Visualizing JSON Data with Pandas and Matplotlib

I wrote a quick example program in Python. The code consumes data in JSON format, uses Pandas to work the data and Matplotlib to display the data.
It is a Jupyter notebook, but can easily be adapted to work standalone. Find the code on GitHub.

The data is from the SWPC website and contains monthly predictions on what the number of sunspot and the solar 10.7cm flux will be – this data is important, for example, for radio amateurs.
The data is valid as of November 11, 2019 but is going to change over time. The current data can be found at services.swpc.noaa.gov.

As you can see the activity is predicted to be very low until December 2022. The new solar cycle, Solar Cycle 25, is believed to have either already started or to be starting soon, until the end of 2019.

Publishing to Twitter with RabbitMQ and Pika

The goal was to replace the existing solution of publishing to Twitter directly from the script producing the maps of earthquake locations, with a new solution, that allows for publishing to Twitter in an asynchronous way, and implement a better throttling mechanism, as the old way ran into Twitter rate limits several times, which led to either the account being blocked or shadow banned, because it was identified as publishing spam during periods of high seismic activity.

Now, the applications, after having successfully created the maps, places a message in a RabbitMQ queue. The queue is checked periodically and the message is published to Twitter after a short random delay of something between 1 and 4 seconds.

You can see the published Tweets here. This is the development and test account, the application is still in development mode, so the links may or may not work.

RabbitMQ and Pika – Error Messages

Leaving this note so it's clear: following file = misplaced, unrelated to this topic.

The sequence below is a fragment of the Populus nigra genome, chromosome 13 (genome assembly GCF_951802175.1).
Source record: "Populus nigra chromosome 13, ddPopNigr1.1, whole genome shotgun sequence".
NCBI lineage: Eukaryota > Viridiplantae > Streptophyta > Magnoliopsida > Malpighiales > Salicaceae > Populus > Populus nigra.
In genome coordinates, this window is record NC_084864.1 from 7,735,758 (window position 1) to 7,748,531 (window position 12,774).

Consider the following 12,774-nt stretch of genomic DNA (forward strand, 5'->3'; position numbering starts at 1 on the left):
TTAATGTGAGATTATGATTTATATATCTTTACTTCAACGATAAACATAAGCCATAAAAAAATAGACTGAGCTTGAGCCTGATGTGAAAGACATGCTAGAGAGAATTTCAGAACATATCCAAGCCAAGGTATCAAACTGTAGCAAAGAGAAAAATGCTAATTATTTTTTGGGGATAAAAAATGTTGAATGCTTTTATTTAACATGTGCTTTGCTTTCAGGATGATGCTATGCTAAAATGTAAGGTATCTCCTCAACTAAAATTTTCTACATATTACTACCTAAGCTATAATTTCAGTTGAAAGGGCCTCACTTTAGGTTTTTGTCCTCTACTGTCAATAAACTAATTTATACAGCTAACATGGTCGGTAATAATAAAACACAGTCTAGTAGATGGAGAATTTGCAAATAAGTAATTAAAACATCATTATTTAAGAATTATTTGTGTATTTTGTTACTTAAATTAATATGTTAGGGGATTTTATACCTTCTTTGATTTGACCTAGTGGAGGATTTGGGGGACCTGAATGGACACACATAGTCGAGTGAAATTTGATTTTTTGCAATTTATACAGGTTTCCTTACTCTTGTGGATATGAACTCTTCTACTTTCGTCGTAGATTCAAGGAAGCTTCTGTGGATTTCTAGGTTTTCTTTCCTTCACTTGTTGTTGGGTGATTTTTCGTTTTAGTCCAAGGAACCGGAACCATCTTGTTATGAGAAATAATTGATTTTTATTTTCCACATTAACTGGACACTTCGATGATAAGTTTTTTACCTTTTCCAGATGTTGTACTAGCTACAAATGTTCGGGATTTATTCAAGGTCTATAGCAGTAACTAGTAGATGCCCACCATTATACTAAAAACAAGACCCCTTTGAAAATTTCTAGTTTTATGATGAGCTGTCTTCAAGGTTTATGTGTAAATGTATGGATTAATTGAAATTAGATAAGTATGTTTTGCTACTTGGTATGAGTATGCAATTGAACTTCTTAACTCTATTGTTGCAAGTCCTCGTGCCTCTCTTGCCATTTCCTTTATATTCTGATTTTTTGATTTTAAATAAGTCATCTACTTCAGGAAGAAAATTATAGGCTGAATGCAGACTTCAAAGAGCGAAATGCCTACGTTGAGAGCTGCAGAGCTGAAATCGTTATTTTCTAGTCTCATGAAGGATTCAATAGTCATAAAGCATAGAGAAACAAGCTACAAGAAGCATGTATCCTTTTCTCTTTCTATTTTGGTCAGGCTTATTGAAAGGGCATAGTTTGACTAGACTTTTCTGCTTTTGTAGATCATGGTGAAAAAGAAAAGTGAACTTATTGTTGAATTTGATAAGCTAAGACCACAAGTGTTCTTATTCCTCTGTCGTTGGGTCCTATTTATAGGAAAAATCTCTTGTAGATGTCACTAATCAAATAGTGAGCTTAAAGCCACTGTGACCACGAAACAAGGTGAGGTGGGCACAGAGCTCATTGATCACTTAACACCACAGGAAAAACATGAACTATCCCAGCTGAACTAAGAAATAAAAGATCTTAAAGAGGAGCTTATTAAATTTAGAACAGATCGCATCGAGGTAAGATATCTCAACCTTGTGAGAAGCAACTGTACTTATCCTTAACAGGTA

So I was trying to do some work with RabbitMQ using Python and Pika. Namely, I want to write message queues for use in some of my applications that let me do stuff asynchronously, so that the Python program is not blocking for any significant amount of time.

For that I installed rabbitmq-server and the package python3-pika on an Ubuntu 19.04 box.

Then, as I always do, I test the installation with some sample code that I suppose is working. The most likely candidate for this is the “Hello World” example from the RabbitMQ website. It should work right out of the box, right?

First, send.py:

#!/usr/bin/env python
import pika

connection = pika.BlockingConnection(
    pika.ConnectionParameters(host='localhost'))
channel = connection.channel()

channel.queue_declare(queue='hello')

channel.basic_publish(exchange='', routing_key='hello', body='Hello World!')
print(" [x] Sent 'Hello World!'")
connection.close()

Then receive.py:

#!/usr/bin/env python
import pika

connection = pika.BlockingConnection(
    pika.ConnectionParameters(host='localhost'))
channel = connection.channel()

channel.queue_declare(queue='hello')


def callback(ch, method, properties, body):
    print(" [x] Received %r" % body)


channel.basic_consume(
    queue='hello', on_message_callback=callback, auto_ack=True)

print(' [*] Waiting for messages. To exit press CTRL+C')
channel.start_consuming()
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